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Article
May 10, 1976

Myasthenia Gravis Associated With Wasp Sting

Author Affiliations

From the Department of Neurology, Stritch School of Medicine, Loyola University Medical Center, Maywood, III.

JAMA. 1976;235(19):2120-2121. doi:10.1001/jama.1976.03260450032026
Abstract

A clinical picture indistinguishable from, but not therefore identical with, myasthenia gravis (ocular form) developed within 24 hours of a wasp sting. Because of the close temporal association of events, operative mechanisms may be either an immediate hypersensitivity reaction to some components of wasp venom or a direct toxic effect of these substances on acetylcholine synthesis, release, or degradation. Theoretical considerations from the literature and the lack of immunologic abnormalities in the patient suggest that the latter may be correct. Unique host conditions must have been present at the time of the sting, implying latent or subclinical myasthenia gravis.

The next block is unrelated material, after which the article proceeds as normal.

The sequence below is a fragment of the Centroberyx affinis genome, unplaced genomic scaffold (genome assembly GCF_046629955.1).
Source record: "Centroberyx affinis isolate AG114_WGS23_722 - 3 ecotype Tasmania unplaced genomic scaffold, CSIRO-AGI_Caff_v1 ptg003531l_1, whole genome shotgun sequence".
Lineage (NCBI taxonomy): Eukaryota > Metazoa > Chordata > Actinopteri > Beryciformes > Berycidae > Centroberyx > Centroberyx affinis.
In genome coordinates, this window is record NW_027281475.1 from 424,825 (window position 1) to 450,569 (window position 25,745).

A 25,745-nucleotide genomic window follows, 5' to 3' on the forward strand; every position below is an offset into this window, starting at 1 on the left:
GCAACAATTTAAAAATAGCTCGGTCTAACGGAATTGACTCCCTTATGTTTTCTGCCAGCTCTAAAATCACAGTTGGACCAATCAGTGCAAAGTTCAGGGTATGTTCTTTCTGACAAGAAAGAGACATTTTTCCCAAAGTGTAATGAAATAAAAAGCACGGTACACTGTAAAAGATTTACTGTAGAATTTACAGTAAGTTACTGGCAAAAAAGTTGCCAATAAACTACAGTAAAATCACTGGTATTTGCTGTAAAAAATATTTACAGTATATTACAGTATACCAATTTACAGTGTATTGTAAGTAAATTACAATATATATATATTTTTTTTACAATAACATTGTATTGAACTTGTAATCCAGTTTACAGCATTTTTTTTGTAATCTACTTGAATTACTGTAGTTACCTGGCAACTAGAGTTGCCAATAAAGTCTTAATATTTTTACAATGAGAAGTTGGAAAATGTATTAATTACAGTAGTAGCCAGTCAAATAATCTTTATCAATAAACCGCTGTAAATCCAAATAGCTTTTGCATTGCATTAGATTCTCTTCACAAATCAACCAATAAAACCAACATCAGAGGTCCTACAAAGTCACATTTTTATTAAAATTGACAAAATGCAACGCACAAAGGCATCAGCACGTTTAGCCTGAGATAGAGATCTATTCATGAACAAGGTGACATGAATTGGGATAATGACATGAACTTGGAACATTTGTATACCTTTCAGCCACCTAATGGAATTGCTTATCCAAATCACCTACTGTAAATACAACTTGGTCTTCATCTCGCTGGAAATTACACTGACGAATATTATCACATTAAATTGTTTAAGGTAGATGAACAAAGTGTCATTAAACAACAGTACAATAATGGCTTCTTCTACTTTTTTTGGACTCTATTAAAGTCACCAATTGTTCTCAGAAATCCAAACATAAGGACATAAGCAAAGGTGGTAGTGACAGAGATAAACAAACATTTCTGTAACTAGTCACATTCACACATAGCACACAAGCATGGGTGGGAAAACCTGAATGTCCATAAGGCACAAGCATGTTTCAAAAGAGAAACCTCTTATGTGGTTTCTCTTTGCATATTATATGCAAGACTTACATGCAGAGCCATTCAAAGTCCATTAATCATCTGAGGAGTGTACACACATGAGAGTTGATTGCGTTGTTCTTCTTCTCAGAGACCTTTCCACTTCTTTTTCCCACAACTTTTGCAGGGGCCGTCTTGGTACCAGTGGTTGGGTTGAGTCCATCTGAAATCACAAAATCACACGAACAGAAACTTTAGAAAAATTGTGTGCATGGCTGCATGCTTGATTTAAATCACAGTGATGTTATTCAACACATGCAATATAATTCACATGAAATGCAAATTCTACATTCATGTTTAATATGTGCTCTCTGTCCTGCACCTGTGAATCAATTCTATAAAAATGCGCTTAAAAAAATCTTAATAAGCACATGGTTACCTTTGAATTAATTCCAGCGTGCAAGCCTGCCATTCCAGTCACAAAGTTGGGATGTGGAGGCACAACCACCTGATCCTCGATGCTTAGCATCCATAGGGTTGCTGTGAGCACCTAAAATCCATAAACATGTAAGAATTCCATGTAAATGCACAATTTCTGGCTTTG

(JAMA 235:2120-2121, 1976)

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